Use this URL to cite or link to this record in EThOS: http://ethos.bl.uk/OrderDetails.do?uin=uk.bl.ethos.603655
Title: Magnetic resonance imaging of fluid flow in a concentric cylinder rheometer
Author: Hanlon, A. D.
Awarding Body: University of Cambridge
Current Institution: University of Cambridge
Date of Award: 1999
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Abstract:
The shear field created by differential rotation of two concentric cylinders of different diameters has for many years been used as the basis of viscometers, the fluid viscosity being calculated from bulk measurements of the torque on one cylinder and the rate of rotation. Powerful as it is, this type of rheological characterisation is often limited by a lack of knowledge of the precise flow conditions at the fluid boundaries and by flow or thermally induced structural inhomogeneity within the sample. The ability to visualise flow fields within a shearing sample is highly desirable in such cases. This thesis reports the development of a protocol which combines Nuclear Magnetic Resonance (NMR) fluid velocity measurement and data analysis, which allows the velocity profile within the annular gap between two concentrically rotating cylinders to be measured. A temperature controlled, concentric cylinder, Couette flow rheometer, which is compatible with the demands of high spatial resolution (50μm) Magnetic Resonance Imaging (MRI) is also described. A range of pulsed-field-gradient (PFG) based NMR imaging strategies for rapid velocity measurement have been evaluated and measurements made using each technique validated using a Newtonian fluid (water) undergoing Couette flow. This optimised measurement protocol has been used to study the temperature and shear-rate dependent flow properties of several fluids of relevance to the food industry. The velocity profiles across the fluid-filled gap were measured, the resulting data were then fitted using the power law model, and comparisons made with conventional stress-strain viscometry measurements. Newtonian flow, shear-thinning (pseudoplastic) behaviour, apparent wall slip and Taylor vortices have all been observed. The technique has also been applied in conjunction with NMR relaxometry to the study of time-varying phenomena which result from changes in sample temperature under shear and prolonged shearing at constant temperature. The combination of hardware and optimised NMR acquisition described complements conventional rheometry measurements and provides information which is not available from any other measurement technique.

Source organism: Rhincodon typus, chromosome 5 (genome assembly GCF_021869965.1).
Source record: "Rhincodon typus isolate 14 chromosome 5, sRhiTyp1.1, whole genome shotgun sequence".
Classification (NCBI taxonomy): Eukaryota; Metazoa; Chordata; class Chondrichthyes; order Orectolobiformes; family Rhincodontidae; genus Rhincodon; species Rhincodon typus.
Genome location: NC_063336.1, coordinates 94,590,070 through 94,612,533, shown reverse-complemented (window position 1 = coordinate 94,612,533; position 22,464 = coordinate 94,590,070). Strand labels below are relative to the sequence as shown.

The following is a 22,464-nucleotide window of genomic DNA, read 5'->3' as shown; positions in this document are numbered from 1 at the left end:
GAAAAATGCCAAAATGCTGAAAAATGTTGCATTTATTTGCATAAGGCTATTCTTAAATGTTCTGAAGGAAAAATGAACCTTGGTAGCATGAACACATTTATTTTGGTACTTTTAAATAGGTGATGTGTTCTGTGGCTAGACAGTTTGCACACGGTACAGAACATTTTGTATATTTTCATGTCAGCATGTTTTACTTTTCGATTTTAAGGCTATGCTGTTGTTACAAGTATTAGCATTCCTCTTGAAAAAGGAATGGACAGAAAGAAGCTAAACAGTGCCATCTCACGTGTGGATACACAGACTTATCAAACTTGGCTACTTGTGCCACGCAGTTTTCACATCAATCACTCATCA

Supervisor: Not available Sponsor: Not available
Qualification Name: Thesis (Ph.D.) Qualification Level: Doctoral
EThOS ID: uk.bl.ethos.603655  DOI: Not available
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